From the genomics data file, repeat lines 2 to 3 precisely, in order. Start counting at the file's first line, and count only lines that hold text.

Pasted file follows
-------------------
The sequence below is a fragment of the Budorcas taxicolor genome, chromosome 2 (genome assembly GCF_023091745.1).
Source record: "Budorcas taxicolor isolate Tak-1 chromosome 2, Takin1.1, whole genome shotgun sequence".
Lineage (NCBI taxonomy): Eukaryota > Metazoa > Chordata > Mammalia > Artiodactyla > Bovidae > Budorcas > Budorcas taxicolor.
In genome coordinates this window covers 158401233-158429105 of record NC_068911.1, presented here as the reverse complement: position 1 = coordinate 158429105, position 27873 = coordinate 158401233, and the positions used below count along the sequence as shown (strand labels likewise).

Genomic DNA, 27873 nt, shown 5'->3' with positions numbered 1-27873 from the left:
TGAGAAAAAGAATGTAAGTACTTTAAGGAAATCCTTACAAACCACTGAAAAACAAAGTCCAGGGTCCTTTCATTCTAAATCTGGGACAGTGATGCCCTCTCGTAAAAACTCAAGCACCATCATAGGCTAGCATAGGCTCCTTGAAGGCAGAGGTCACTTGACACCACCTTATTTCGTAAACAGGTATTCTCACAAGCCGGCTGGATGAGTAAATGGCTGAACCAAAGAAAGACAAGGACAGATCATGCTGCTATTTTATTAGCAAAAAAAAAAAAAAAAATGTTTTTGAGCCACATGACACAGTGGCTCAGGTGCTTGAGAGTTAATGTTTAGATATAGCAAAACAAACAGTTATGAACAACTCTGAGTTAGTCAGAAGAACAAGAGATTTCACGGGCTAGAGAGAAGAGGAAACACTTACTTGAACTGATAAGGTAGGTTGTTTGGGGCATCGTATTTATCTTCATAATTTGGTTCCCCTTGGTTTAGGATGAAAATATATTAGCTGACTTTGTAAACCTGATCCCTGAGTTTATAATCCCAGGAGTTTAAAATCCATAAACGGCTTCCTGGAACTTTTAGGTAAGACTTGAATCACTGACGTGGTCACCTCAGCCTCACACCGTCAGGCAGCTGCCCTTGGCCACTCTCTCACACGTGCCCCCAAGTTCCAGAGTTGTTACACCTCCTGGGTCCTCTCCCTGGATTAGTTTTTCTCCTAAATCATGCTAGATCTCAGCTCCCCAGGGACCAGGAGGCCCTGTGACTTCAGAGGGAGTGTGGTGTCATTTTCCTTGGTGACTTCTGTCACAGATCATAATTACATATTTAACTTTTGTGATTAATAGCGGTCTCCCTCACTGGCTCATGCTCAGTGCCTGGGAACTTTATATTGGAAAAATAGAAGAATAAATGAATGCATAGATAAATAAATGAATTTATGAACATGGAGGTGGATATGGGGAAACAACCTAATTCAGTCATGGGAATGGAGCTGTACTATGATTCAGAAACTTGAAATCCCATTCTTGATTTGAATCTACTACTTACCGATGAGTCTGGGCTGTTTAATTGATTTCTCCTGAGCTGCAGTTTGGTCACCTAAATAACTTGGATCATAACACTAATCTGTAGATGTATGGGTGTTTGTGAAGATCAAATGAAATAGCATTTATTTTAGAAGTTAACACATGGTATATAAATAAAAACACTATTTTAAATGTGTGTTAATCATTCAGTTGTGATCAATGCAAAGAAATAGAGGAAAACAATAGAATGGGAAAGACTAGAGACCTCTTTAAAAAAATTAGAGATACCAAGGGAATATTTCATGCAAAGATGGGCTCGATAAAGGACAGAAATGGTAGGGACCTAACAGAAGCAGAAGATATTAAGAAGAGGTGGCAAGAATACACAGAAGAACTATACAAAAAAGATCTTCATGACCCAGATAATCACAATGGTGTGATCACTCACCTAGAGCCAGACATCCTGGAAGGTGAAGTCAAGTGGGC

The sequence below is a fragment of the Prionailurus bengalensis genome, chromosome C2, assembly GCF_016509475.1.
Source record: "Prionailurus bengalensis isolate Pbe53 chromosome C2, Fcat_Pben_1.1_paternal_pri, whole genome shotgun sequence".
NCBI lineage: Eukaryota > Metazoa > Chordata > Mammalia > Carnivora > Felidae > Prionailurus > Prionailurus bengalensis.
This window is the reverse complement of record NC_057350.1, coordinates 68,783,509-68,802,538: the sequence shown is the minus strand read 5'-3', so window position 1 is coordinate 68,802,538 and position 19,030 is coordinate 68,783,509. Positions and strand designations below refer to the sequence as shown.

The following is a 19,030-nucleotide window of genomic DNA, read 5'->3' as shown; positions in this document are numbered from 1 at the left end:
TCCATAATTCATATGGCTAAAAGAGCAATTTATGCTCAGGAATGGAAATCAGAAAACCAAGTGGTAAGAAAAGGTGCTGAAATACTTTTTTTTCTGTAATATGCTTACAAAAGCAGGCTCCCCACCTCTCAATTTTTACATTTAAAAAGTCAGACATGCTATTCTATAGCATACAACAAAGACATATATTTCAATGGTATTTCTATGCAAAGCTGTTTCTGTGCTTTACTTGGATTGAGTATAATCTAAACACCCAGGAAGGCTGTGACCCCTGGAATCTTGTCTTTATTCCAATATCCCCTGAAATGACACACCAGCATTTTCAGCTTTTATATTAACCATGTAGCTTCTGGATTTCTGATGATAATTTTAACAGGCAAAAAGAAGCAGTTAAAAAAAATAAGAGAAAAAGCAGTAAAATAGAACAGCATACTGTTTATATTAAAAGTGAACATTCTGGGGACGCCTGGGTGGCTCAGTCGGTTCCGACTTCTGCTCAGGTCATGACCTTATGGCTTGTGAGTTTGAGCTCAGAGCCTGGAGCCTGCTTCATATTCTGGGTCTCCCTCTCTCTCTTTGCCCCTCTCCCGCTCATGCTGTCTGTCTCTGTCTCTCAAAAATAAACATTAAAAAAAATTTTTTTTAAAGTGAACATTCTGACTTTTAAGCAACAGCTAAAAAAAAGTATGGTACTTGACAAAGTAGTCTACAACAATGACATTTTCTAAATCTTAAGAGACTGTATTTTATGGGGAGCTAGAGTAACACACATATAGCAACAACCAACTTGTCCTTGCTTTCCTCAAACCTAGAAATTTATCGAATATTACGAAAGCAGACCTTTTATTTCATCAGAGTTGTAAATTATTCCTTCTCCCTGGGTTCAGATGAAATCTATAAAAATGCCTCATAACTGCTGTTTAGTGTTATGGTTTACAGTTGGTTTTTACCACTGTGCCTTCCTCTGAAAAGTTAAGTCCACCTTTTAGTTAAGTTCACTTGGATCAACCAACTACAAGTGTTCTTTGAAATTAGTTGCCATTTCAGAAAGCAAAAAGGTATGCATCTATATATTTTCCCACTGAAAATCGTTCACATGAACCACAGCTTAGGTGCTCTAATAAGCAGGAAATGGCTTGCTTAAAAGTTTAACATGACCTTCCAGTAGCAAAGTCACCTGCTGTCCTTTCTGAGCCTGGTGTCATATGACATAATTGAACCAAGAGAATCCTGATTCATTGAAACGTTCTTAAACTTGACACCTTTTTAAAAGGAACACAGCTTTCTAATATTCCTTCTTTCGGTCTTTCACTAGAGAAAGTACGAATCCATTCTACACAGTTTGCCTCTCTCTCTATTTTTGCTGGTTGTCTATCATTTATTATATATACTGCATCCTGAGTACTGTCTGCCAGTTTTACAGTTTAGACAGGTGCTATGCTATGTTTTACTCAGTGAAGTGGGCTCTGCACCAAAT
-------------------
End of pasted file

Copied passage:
Source record: "Budorcas taxicolor isolate Tak-1 chromosome 2, Takin1.1, whole genome shotgun sequence".
Lineage (NCBI taxonomy): Eukaryota > Metazoa > Chordata > Mammalia > Artiodactyla > Bovidae > Budorcas > Budorcas taxicolor.